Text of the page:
Glebe v. Frost, 135 S.Ct. 429 (2014) (per curiam) - Grant of habeas relief reversed where Ninth Circuit erroneously found that the Supreme Court had clearly established that a partial restriction in defense closing argument was structural error. In this robbery case, the trial court had precluded the defense from simultaneously contesting criminal liability and arguing duress. On appeal, the Washington Supreme Court agreed with Frost that his constitutional rights were violated when he was prevented from presenting both theories during summation. The state supreme court also found, however, that the error was harmless beyond a reasonable doubt. The Ninth Circuit ruled that the state supreme court unreasonably applied clearly established federal law by failing to classify the error as structural error. This could not stand. The Supreme Court assumed without deciding that a constitutional error had occurred but explained that it was not clearly established that such an error was not subject to harmless error analysis. It accepted for the sake of argument that Herring v. New York, 422 U.S. 853 (1975) established that complete denial of summation amounts to a structural error. Even if that was true, that did not clearly establish that a restriction of summation also amounts to structural error. In bridging the gap between the facts of this case and Herring, the Ninth Circuit erred in citing circuit precedent. On remand, the Ninth Circuit could address Frost’s alternative argument that it was unreasonable for the state court to have found harmlessness on the facts of this case.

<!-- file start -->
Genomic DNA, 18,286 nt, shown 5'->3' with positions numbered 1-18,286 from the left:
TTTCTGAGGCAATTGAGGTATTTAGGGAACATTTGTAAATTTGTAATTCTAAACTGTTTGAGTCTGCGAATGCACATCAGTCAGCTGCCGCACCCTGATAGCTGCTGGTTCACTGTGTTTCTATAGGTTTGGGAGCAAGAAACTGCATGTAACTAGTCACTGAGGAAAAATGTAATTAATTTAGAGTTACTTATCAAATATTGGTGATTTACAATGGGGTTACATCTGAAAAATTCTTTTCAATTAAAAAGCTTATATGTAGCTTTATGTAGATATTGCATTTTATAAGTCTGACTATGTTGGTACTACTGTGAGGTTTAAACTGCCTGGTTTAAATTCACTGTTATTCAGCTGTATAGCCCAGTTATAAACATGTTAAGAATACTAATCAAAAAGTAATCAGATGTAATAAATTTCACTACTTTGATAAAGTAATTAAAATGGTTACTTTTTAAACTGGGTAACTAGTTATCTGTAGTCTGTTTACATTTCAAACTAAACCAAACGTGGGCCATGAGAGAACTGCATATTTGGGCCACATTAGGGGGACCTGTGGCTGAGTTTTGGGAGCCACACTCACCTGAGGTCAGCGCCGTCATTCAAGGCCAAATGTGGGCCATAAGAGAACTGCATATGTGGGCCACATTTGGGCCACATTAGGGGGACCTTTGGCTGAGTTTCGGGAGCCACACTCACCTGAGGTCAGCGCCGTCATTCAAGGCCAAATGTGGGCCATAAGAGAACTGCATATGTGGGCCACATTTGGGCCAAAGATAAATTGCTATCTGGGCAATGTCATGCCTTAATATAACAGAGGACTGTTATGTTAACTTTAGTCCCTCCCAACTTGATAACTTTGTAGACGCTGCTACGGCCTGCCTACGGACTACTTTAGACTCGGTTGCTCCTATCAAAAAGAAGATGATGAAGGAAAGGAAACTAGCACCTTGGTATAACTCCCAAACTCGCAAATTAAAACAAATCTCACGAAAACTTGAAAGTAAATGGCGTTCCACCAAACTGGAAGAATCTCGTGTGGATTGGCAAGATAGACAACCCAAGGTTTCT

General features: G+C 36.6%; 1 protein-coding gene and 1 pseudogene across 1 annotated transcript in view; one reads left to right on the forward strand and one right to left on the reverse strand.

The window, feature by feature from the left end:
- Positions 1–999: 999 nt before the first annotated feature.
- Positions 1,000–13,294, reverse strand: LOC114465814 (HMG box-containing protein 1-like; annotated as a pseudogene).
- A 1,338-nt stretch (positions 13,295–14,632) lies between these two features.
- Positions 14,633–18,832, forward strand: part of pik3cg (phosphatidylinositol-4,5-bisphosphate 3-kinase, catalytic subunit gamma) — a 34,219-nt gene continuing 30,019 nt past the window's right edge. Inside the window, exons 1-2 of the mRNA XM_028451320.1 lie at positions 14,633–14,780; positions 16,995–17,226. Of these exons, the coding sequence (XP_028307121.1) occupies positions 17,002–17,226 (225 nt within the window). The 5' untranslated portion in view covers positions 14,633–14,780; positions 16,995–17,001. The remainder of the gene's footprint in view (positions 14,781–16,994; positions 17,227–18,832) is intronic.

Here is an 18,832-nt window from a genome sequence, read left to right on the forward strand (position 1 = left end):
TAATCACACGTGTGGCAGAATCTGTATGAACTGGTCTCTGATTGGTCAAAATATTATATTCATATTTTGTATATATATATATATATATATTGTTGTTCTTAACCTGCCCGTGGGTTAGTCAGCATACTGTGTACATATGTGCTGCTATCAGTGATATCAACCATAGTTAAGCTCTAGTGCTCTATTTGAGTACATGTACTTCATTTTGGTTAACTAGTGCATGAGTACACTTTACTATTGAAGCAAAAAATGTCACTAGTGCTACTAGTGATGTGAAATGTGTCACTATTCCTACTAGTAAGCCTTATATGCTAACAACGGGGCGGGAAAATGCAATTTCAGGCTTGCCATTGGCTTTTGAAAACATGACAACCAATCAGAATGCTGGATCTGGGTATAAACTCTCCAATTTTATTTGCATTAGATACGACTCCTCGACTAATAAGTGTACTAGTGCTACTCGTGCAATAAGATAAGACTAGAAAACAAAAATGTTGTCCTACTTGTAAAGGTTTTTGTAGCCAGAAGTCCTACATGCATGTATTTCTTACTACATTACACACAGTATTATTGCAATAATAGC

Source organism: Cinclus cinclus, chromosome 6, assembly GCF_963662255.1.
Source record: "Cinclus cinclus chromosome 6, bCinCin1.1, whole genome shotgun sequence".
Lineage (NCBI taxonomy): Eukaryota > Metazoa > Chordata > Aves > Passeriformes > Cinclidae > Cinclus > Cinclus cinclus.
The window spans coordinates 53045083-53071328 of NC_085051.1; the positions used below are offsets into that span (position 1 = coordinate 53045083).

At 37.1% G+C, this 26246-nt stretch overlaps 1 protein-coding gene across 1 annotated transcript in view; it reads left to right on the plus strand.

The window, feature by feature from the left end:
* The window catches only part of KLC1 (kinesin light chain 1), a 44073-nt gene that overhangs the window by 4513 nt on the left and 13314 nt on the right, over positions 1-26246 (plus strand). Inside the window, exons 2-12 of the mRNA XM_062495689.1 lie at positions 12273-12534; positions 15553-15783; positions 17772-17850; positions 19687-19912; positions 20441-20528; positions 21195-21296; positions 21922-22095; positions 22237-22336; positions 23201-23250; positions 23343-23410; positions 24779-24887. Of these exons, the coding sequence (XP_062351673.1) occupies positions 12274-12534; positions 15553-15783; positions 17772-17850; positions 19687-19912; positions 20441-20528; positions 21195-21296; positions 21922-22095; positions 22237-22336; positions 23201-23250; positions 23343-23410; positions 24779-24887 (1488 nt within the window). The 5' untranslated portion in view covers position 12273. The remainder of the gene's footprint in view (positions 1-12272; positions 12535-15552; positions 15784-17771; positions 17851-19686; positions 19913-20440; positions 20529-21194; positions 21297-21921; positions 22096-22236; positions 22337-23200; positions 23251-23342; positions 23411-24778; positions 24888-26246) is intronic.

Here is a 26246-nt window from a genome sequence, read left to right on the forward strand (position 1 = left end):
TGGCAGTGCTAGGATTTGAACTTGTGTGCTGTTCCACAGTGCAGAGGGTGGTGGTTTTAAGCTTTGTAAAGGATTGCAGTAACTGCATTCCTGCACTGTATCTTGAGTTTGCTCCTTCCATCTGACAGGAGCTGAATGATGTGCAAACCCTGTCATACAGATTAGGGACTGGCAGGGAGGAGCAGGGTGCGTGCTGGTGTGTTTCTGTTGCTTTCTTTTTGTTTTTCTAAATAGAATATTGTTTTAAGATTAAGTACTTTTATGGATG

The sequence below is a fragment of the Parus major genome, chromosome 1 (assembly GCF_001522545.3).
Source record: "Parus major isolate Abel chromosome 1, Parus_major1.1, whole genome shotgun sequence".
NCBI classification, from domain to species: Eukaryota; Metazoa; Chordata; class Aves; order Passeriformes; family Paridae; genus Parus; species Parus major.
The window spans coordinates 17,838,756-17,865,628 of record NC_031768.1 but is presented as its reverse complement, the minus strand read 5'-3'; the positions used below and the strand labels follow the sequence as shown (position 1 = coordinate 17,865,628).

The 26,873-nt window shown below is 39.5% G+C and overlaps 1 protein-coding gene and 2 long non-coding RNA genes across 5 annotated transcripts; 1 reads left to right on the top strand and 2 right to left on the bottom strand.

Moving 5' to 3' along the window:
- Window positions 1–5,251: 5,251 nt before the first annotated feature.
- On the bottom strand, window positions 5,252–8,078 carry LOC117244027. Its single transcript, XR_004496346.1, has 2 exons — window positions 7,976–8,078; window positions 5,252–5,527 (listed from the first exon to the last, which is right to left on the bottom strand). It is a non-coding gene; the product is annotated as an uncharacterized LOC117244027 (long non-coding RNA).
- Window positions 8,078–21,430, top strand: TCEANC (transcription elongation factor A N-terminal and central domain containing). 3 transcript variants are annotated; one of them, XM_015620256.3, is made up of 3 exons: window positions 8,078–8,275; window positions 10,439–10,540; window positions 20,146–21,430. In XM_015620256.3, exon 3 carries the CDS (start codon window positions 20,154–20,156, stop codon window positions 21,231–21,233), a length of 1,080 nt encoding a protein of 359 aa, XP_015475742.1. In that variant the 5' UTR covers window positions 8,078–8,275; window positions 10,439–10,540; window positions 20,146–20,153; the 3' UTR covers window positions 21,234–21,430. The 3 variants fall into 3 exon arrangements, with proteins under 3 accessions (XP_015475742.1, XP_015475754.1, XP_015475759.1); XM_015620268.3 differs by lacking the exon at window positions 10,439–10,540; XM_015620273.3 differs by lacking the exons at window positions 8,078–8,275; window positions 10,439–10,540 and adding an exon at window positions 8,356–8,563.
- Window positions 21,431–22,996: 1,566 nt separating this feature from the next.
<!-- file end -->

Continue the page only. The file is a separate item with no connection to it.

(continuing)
Lopez v. Smith, 135 S.Ct. 1 (2014) (per curiam) - Grant of habeas relief reversed where Ninth Circuit erroneously found that the Supreme Court had clearly established that there is a constitutional denial of notice where a defendant is initially apprised of the possibility of conviction on an aiding-and-abetting theory, the prosecution focuses at trial on a direct liability theory, and then the prosecution requests and receives an aiding-and-abetting instruction. The Ninth Circuit mistakenly relied on three older Supreme Court cases “that stand for nothing more than the general proposition that a defendant must have adequate notice of the charges against him.” “This proposition is far too abstract to establish clearly the specific rule respondent needs.” The Ninth Circuit further erred in looking to circuit precedent that it concluded faithfully applied the principles of these older cases. Under § 2254(d), circuit precedent cannot refine or sharpen a general principle of Supreme Court jurisprudence into a specific legal rule that the Supreme Court has not announced. The Ninth Circuit also erred in granting relief under § 2254(d)(2). The Ninth Circuit had found that the state court unreasonably determined the facts when concluding that preliminary hearing testimony and the prosecutor’s pre-argument request for an aiding-and-abetting instruction adequately put Smith on notice of the prosecution’s aiding-and-abetting theory. This was, in fact, not a factual disagreement but based on a legal conclusion about the adequacy of the notice provided which falls under § 2254(d)(1). And because there was no clearly established Supreme Court precedent establishing the relevant standard, “the Ninth Circuit had nothing against which it could assess, and deem lacking, the notice afforded [Smith] by the information and proceedings. It therefore had no basis to reject the state court’s assessment that [Smith] was adequately apprised of the possibility of conviction on an aiding-and-abetting theory.”